Hewlett-Packard has laid out its product roadmap for the new HP following the approval of its merger with Compaq.
The most significant decision for the channel was that while the majority of the products under the new company will carry the Hewlett-Packard branding, the company's line of personal computers will be Compaq-branded.
The new HP will phase out its Vectra desktops, Omnibook notebooks, Jordana handhelds and NetServer IA-32 servers, while Compaq's Tru64 Unix operating system will be abandoned in favour of HP-UX, which has a larger installed base and broader ISV (independent software vendor) relationships.
All current lines of HP desktop and notebook products will be re-branded as Compaq products within the next nine to 12 months, with the exception of the e-pc which will continue under the HP brand. The popular Compaq iPAQ handheld will be rebranded as the HP iPAQ Pocket PC.
As Hewlett-Packard and Compaq's storage portfolios differ in terms of scale and target market, the new HP is most likely to continue selling both lines into the near future.
No announcements have yet been made about the 15,000 employees worldwide expected to be made redundant as a result of the merger, but closer to home the first details have emerged as to who will be leading the four divisions.
The Australian managerial appointments have favoured Compaq, with only one of the four positions being taken by a former Hewlett-Packard employee. Compaq's Paul Brandling will be managing the enterprise systems group (ESG) and Tony Bill (also ex-Compaq) will manage the personal systems group (PSG). Hewlett-Packard's Rebekah O'Flaherty will stay on to manage the imaging and printing group (IPG), while Compaq's Pathy Pathmanaban will take on the role of managing the HP services group (HPS).
Joel Martin, research director at IDC Australia, highlighted that under the new company each group has the autonomy to define its channel, partners and products on a local rather than a global basis. He believes this strategy will ease the transition for the new HP, its partners and customers.
The dealers' verdict
For the most part, Compaq and Hewlett-Packard dealers contacted by ARN found little surprises in the product roadmap and were confident that HP's new management had made the right choices.
Hugh Bickerstaff, general manager of Volante Systems, believes the new HP has chosen the best-of-breed products, and said the only surprise was the high percentage of Compaq products that are being kept on with the new company.
Jon Johnston, managing director of Centari Systems, said the decision for each product line was made on market share, therefore those Compaq products that had high penetration were quite rightly included in the new product mix. "I think the whole thing is being managed well," he said. "Even the products they are phasing out will be supported for five years."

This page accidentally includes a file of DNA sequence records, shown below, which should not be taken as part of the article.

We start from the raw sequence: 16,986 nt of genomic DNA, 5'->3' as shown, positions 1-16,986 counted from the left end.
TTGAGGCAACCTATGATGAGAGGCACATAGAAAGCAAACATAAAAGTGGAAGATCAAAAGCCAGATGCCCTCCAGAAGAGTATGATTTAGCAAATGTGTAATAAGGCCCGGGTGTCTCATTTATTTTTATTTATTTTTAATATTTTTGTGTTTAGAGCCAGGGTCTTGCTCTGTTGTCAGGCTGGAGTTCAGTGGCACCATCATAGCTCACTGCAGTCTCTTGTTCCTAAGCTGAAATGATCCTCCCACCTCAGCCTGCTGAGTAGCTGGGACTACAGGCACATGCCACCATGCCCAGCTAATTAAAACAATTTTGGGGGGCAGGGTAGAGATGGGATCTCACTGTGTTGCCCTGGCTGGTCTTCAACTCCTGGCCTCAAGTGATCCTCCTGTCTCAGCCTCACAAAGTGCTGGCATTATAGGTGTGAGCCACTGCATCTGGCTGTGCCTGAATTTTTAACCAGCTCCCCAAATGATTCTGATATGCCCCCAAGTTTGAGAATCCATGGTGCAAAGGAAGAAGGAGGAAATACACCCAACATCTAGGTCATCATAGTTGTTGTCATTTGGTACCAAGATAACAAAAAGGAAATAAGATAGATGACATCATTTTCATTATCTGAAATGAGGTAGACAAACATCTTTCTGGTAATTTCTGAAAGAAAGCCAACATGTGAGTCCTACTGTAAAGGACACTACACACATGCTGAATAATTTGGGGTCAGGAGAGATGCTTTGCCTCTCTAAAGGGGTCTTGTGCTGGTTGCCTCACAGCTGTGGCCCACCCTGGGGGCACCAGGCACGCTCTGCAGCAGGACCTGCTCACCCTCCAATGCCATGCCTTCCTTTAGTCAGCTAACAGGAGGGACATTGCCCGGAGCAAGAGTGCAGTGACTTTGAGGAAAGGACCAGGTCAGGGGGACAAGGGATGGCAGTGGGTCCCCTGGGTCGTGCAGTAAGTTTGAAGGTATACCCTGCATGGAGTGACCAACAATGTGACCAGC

BCA IT managing director Stephen Harrington thought keeping the Compaq brand on the desktop was the right move, but found it odd that in keeping the iPAQ over the Jordana, the company chose to brand the iPAQ as a HP product.
At the time of press, there had been no communication between the vendor and its channel partners about discontinued products and whether HP will provide a returns policy or some kind of sales incentive for old lines.
"Normally if a product is discontinued you are on your own," said Harrington. "But this is an unusual situation - hopefully they will be assisting the channel with special pricing or preferably taking the stock back."
"We feel more comfortable after the [product roadmap] announcement than we did before," Harrington said.
The channel now awaits several important decisions in the coming months. First and foremost is whether the new HP will consolidate its channel.
Judith Ridgeway, spokesperson for the new HP, said there are no plans to cull distributors at present, and the company plans to move forward with all the channel partners the two companies had on their books. "Those that only sold Compaq or only sold HP will now be selling all the products under the new HP," she said.
Ridgeway said there had been no details released on redundancies, but "there is an expectation of some lay-offs" in Australia. The company is also yet to decide exactly what it will do with its remaining staff - the headquarters of the 1300-employee strong Hewlett-Packard is in Melbourne, while Compaq's 2000 staff members are based in Sydney.